Heads Up, There’s a New Eating Disorder in Town – Orthorexia
Orthorexia is an unhealthy obsession with healthy eating, and it is a condition often associated with clean-eating.
Social media is flooded with clean-eating bloggers who post pictures of beautiful food, live seemingly charmed lives and who look flawlessly perfect. These bloggers all peddle the same underlying message – eat like me, look like me.
The problems arise when nutritional advice is given by these same bloggers, who are perceived to be experts in their field, yet have no actual understanding of the science of food, or it’s scientifically proven impact on health.
Who makes the rules?
I often say that people define and interpret clean-eating in different ways. But that is essentially the same as saying that when it comes to clean-eating, everyone makes up their own rules.
‘Cut out dairy’ they say. But why? Unless you are intolerant to dairy, this food group provides an excellent source of fat, protein and calcium.
‘Cut out all grains’, they advise. But why? Unless you are intolerant to them, whole-grains help to protect against cancers of the gut and help to prevent heart disease.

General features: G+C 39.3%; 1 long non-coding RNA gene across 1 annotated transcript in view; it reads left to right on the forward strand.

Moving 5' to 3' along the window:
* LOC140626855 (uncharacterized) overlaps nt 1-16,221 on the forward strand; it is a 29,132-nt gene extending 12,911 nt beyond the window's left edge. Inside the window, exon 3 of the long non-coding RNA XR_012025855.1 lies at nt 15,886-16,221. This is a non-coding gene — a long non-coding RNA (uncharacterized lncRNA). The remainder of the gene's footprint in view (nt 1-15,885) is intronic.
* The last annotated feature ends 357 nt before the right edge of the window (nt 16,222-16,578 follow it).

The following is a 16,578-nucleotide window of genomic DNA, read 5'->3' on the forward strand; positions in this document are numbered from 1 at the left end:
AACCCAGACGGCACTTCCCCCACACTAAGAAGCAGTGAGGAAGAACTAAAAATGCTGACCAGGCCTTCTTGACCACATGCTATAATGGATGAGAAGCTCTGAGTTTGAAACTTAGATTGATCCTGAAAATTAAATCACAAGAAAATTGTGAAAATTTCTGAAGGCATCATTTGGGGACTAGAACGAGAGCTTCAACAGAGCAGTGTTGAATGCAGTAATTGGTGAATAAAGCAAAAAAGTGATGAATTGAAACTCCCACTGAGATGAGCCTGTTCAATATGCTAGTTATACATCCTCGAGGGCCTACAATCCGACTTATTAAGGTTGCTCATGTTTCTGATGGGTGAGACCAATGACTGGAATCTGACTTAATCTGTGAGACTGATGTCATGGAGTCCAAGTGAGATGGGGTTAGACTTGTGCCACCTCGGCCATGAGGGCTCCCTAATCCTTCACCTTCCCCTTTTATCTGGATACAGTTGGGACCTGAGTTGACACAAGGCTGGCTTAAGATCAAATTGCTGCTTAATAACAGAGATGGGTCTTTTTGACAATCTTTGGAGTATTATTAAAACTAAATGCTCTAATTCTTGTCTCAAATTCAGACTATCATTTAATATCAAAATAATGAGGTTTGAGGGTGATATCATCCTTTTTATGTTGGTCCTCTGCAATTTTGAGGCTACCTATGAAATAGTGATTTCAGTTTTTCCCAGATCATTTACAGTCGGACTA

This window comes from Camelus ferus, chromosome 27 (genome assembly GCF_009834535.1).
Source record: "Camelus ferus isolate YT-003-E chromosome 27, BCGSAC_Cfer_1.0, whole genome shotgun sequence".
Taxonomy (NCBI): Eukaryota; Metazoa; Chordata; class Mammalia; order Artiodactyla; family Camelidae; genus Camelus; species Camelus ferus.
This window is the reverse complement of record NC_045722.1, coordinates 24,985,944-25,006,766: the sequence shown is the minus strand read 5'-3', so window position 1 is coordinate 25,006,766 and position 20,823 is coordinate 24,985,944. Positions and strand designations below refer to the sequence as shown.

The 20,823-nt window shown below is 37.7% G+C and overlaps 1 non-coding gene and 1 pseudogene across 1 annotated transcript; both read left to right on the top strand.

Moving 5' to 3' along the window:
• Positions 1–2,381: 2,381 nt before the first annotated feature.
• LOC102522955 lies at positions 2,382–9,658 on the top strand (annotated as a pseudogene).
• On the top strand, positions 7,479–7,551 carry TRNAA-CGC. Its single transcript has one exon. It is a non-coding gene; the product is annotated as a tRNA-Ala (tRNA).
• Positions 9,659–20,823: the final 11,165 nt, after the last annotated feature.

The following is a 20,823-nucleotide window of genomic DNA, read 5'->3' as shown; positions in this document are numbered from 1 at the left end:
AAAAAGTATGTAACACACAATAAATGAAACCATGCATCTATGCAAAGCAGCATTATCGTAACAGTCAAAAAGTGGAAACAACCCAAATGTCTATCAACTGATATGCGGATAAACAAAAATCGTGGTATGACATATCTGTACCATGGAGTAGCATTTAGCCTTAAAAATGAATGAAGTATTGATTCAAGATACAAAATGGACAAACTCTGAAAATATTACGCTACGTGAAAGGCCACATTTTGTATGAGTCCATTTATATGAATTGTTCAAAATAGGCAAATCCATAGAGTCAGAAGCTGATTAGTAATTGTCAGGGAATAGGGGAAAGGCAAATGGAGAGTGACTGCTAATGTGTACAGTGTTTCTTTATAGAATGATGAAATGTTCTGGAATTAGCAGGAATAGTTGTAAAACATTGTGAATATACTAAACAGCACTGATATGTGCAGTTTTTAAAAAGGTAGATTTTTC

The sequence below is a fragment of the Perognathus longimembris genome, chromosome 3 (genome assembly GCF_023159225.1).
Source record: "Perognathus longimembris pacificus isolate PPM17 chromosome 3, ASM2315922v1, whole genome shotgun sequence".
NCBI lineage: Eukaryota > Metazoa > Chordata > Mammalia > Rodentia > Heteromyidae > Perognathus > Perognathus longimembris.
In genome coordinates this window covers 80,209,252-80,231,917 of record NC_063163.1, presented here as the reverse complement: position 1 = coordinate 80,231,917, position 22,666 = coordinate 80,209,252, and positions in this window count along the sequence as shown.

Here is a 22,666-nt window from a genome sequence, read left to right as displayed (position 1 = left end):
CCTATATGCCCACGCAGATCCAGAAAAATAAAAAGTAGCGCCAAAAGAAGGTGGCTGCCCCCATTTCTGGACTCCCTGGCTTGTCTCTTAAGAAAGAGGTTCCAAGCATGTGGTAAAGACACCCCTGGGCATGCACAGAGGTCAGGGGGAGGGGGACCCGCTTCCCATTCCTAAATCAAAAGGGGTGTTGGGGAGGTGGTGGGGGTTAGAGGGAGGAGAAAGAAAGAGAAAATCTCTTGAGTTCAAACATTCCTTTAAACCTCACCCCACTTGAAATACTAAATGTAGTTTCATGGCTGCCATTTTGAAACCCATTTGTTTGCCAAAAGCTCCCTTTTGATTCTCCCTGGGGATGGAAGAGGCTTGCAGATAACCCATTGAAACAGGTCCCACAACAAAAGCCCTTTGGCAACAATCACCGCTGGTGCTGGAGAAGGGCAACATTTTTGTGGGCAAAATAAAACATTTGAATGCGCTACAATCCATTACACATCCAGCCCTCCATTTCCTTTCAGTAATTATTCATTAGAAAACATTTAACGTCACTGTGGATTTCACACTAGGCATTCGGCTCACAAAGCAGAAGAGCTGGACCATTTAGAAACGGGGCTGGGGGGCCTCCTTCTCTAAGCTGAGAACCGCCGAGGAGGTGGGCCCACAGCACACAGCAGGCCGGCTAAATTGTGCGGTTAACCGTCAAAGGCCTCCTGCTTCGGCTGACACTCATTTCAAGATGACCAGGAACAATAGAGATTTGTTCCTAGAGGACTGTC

‘Cut out all animal produce’, they tell you. But why? It’s true that we should limit our intake of red meat (scientific studies indicate that eating too much red meat can cause cancer), but unless you have ethical issues with eating animal produce, this food group (e.g. lean meat, fish and eggs) provides valuable protein-rich sources of vital fatty acids, minerals and vitamins. Some of which are very difficult to find in plant sources.
Keep it simple
Clean-eating in its simplest form – eating unprocessed food, can never be unhealthy. What is unhealthy is over-thinking healthy eating.
Food bloggers (including me) show you what they want you to see. Social media is a public face, a shop-front for bloggers. Despite what they would have you believe, I’m willing to bet that like me, they are not perfect.
I’ll bet that those same bloggers drink alcohol, have occasional pizza binges and eat chocolate cake just like the rest of us. The key to true healthy eating is to understand moderation. To eat good food, most of the time. To mindfully enjoy the unhealthy treats when the opportunity arises, and not feel like a guilty failure when it does.
I wish I was a beautiful, virtuously perfect blogger too, but I’m not. I’m not a nutritionist either. But I do understand the components of food, I understand clinical science and I understand the intricate relationship between food and health.
If you’re after clean-eating perfection and rigid rules then I’m probably not the blogger for you. But if you want to take a healthy approach to clean-eating; eat good, honest everyday food; and improve your health in a non-judgemental environment, then I’m your gal.
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